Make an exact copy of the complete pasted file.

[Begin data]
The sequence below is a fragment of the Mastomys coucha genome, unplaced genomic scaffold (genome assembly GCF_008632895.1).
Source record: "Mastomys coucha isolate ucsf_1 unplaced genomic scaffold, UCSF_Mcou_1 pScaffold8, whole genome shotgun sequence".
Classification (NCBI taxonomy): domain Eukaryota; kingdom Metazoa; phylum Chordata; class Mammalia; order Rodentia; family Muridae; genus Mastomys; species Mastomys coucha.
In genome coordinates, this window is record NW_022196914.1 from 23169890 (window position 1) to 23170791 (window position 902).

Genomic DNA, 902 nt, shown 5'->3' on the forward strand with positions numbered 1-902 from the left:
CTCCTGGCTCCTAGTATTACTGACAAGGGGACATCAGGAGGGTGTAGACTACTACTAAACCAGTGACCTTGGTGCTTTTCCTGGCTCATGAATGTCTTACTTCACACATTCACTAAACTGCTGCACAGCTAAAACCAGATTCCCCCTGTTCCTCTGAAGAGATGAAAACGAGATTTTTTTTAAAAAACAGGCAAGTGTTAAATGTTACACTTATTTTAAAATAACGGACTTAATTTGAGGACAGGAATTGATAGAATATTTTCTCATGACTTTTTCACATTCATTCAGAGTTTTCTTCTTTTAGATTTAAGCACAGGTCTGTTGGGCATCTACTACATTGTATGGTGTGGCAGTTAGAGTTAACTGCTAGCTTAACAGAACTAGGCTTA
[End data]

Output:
The sequence below is a fragment of the Mastomys coucha genome, unplaced genomic scaffold (genome assembly GCF_008632895.1).
Source record: "Mastomys coucha isolate ucsf_1 unplaced genomic scaffold, UCSF_Mcou_1 pScaffold8, whole genome shotgun sequence".
Classification (NCBI taxonomy): domain Eukaryota; kingdom Metazoa; phylum Chordata; class Mammalia; order Rodentia; family Muridae; genus Mastomys; species Mastomys coucha.
In genome coordinates, this window is record NW_022196914.1 from 23169890 (window position 1) to 23170791 (window position 902).

Genomic DNA, 902 nt, shown 5'->3' on the forward strand with positions numbered 1-902 from the left:
CTCCTGGCTCCTAGTATTACTGACAAGGGGACATCAGGAGGGTGTAGACTACTACTAAACCAGTGACCTTGGTGCTTTTCCTGGCTCATGAATGTCTTACTTCACACATTCACTAAACTGCTGCACAGCTAAAACCAGATTCCCCCTGTTCCTCTGAAGAGATGAAAACGAGATTTTTTTTAAAAAACAGGCAAGTGTTAAATGTTACACTTATTTTAAAATAACGGACTTAATTTGAGGACAGGAATTGATAGAATATTTTCTCATGACTTTTTCACATTCATTCAGAGTTTTCTTCTTTTAGATTTAAGCACAGGTCTGTTGGGCATCTACTACATTGTATGGTGTGGCAGTTAGAGTTAACTGCTAGCTTAACAGAACTAGGCTTA